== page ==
Reviving a centuries-old practice for the preservation of meat has cured the malaise felt by many local aficionados of the culinary arts, according to Poach Pear founders, Adam and Marissa Bielawski.
French in origin, a charcuterie is both a store that sells preserved meat, particularly pork, and the products themselves.
In five years, Poach Pear has grown from producing a few hundred charcuterie goods, packed into the back of the family refrigerated van destined for weekend markets, to sales of more than 66,000 units in the past 12 months via 120-plus retail outlets and restaurants nationally.
Inspired by his great grandparents’ food heritage, Mr Bielawski, a trained chef with a fine-dining background, has created his own charcuterie delicacies, including pâtés, terrines, rillettes, and complimentary condiments, such as onion jam.
“We’ve developed a product around what people want, still keeping within the classical traditional (style),” Mr Bielawski told Business News. “It’s about keeping traditions alive.”
The couple started Poach Pear out of their Maylands café, Piccos Kitchen, in 2012 (since sold), testing their creations on customers and, due to popularity, developing and retailing an initial three products.
“People were going crazy for it,” Mrs Bielawski said. “And from the food service side, we found that it was all being imported or brought over from the eastern states – there was no locally made restaurant-quality terrines and pâtés. “That’s when we realised there was a niche need.”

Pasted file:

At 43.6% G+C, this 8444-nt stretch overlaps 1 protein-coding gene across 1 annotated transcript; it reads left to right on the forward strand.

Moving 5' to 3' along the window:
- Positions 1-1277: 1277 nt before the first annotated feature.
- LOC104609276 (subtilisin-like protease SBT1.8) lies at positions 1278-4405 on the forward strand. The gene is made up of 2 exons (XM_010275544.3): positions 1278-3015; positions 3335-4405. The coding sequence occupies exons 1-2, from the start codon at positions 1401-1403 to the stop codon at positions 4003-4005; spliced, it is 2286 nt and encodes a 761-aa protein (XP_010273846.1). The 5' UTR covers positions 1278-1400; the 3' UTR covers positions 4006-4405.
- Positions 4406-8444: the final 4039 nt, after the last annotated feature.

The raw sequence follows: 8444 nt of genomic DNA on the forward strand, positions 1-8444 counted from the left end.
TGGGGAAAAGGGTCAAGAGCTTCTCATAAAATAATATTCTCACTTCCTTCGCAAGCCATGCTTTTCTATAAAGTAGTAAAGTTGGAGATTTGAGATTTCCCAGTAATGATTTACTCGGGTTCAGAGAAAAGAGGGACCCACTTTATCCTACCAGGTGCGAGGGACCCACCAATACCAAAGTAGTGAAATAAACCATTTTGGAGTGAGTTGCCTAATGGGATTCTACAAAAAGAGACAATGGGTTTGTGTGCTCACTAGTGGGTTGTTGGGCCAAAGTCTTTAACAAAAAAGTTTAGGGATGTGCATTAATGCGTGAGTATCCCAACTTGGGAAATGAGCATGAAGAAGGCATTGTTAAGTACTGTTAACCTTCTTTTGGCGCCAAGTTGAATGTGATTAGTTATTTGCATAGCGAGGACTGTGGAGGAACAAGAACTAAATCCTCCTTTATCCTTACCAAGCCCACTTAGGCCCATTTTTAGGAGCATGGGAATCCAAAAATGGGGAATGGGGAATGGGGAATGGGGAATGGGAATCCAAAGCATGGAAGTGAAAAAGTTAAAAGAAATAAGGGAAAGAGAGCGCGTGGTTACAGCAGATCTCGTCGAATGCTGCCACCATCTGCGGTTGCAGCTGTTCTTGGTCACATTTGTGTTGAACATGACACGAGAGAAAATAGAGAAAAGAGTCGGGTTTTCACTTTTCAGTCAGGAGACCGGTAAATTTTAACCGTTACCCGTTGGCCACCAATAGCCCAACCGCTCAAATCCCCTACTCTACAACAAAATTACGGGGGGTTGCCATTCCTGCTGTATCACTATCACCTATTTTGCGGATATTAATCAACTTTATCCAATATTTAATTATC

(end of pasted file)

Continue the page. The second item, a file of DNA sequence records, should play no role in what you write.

Poach Pear’s distinctive flavours gained a wider following over time, with ingredients derived from local suppliers. This exposure led to distributor Blue Cow Cheese Company approaching the Bielawskis with an offer to take the range to stockists.
The team grew, from two to five, as did the suite of products (to 19), and production shifted to a commercial kitchen before a larger facility was secured in Bayswater, where operations are now based.
“As a small business, initial capital outlays are always a challenge,” Mrs Bielawski said. “We’ve had significant growth every year in sales and profit, but we’re still investing that back into the business.”
Poach Pear got a taste of demand beyond Western Australia when it entered the Victoria market in 2015.
“Melbourne is the food mecca of Australia,” Mr Bielawski said. “We thought if we can make it there then we’re doing pretty ok.”
Backed by hopes of replicating the success found in Melbourne, Poach Pear expanded to Queensland and South Australia earlier this year, with NSW in its sights. A move into Asia is now also on the table.
“Asian communities love offal, our products are the top end of that,” Mr Bielawski said. “It’s part of their culture, eating habits and they just love good quality stuff – we hit all three.”
Despite the name, pear doesn’t feature in any of the food producer’s offerings, but Mr Bielawski has a few ideas for pear in future products.
“To poach a pear it has to be precisely done and it’s elegant,” he said. “We wanted a name people envisage as really well made.”